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Comment: Re:Last Sentence (Score 2) 322

It's not really that. It's that you have a right not to be forced to incriminate yourself, and if you are forced to turn over encryption keys to something, you are admitting that the media is yours. If there's something illegal on the drive, this would be self-incrimination (admitting "this illegal stuff is mine").

I remember this being a hot issue when I took Evidence in law school years ago. Of course, it being law school, we really didn't talk about anything useful. ;)

Comment: Re:Region locked movies (Score 1) 648

by TheoMurpse (#43214493) Attached to: Supreme Court Upholds First Sale Doctrine

What does this mean (if anything) for region-locked movies - can I legally break the region lock (or buy a player that does it) so I can watch a movie I bought overseas?

Not comparable issues at all. This opinion is only about re-selling items.

In your implied analogy, the book is the DVD, the re-seller is a re-seller. This case essentially says you can buy a Region X DVD in country X and re-sell it in the States provided that the Region X DVD was legally made. So this means if you buy a legal Chinese DVD in China, you can sell it in the US. It does not mean you can buy a pirated DVD in China and sell it in the US. It does not say anything about region unlocking.

You should always read SCOTUS cases narrowly. Anything that the decision of the Court does not rest on is called "dicta" and has no controlling authority, but merely persuasive authority. This means if the decision of the Court does not rely on a statement in the opinion, then that statement can persuade other courts, but it doesn't instruct them to do anything.

Comment: Re:Very strange breakdown of votes (Score 2) 648

by TheoMurpse (#43214345) Attached to: Supreme Court Upholds First Sale Doctrine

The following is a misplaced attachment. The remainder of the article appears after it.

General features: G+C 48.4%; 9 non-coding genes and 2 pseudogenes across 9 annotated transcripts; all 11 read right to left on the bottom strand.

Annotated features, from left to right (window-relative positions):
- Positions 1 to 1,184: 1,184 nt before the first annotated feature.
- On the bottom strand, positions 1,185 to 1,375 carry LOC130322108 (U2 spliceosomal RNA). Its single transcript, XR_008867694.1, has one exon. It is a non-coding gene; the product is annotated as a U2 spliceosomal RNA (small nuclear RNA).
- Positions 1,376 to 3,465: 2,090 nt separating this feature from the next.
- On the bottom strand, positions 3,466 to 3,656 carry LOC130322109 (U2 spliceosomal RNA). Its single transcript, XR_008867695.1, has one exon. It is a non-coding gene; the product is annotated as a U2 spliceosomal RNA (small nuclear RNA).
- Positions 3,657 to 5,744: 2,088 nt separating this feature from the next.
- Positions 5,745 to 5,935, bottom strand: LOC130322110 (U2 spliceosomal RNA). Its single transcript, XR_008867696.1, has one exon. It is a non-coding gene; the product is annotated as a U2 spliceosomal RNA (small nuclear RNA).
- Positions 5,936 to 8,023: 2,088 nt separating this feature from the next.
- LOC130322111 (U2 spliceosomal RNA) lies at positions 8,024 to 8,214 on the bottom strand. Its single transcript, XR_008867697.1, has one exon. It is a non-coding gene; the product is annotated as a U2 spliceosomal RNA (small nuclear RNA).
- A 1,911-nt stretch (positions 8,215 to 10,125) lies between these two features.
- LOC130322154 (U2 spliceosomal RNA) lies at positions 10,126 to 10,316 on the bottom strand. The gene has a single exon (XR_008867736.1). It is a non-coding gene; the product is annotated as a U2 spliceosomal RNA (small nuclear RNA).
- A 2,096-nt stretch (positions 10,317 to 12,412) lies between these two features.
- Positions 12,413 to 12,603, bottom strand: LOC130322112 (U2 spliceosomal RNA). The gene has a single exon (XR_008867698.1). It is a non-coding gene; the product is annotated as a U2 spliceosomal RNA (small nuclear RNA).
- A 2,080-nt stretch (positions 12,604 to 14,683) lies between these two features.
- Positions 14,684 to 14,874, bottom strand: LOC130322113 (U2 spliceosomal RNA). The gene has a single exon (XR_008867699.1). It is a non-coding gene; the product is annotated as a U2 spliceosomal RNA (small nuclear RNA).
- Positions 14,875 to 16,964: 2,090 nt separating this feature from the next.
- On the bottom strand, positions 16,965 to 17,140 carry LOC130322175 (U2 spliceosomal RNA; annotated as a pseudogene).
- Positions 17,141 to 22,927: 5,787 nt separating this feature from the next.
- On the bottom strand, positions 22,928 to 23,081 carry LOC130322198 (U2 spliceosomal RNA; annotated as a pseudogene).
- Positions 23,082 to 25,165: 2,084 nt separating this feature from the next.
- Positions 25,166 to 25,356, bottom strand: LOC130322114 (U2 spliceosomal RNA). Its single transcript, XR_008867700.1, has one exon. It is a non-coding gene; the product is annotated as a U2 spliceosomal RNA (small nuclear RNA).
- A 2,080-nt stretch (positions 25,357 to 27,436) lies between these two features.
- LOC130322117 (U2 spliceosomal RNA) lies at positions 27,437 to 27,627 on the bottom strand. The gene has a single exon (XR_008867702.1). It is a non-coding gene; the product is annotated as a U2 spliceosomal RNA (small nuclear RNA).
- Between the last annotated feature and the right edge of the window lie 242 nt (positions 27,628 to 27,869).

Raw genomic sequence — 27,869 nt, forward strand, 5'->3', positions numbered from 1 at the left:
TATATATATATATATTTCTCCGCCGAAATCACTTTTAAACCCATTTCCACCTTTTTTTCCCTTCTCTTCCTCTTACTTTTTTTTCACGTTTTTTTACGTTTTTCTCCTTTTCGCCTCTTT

The breakdown of votes is very different to what I'm used to seeing on Supreme Court cases – you've got Breyer, Roberts, Thomas, Alito, Sotomayor, and Kagan in the majority, and Scalia, Kennedy, and Ginsburg in dissent.

Actually, if you look at actual voting records, it's not unusual at all. 2012 2011. In 2012, of note is that the lowest affinity with the majority was Sotomayor at 82.5% (she was around 79% for 2011). This suggests all justices, regardless of political affiliation, agree more often than they disagree. If the breakdown was along conservative vs. liberal lines like the media would have you believe (hot Supreme Court catfights! more on TMZ!), you'd see a lot more clustering somewhere closer to 50% than 90%.

Also note that the links above are just for the opinions. Those are the ones that are supposed to be most controversial of all the SCOTUS hears!

Comment: Re:sweet, self powered store (Score 1) 186

by TheoMurpse (#43200893) Attached to: Walgreens To Build First Self-Powered Retail Store

Both CVS and Walgreens have their business model in "spend 30 minutes getting anything at the grocery store; spend 5 minutes getting it here [but pay more]."

I can run into HEB (the local grocery store chain in the better parts of Texas (suck it, Dallas)) and grab some Gatorade in about twenty minutes after parking way in the back of the huge parking lot, running across the huge store to the sports drink aisle, coming back to the register, waiting behind a bunch of people buying at minimum 15 items, and then cross the parking lot again to get to my car (while dodging tons of foot traffic and waiting in the driving lanes for minutes while some lazy bastard waits for some person who hasn't even started his car yet to back out so he can get the parking space about 20 feet closer to the entrance to the store.

Or I can go to Walgreens, pay $1 more for the drink, park right by the entrance, wait behind at most one or two people buying a mere couple items each, and walk out the door and there's my car. No one else is driving in the parking lot, so I'm in and out in five minutes.

Sometimes it's worth the extra $1 spent.

That is how Walgreens stays in business compared to the big grocery store. CVS is the same way down here.

K-Mart isn't in business anywhere around here, though. Maybe for the very reason you mentioned. The last K-Mart I saw closed about ten years ago in my hometown. I have not seen a K-Mart since then.

An inclined plane is a slope up. -- Willard Espy, "An Almanac of Words at Play"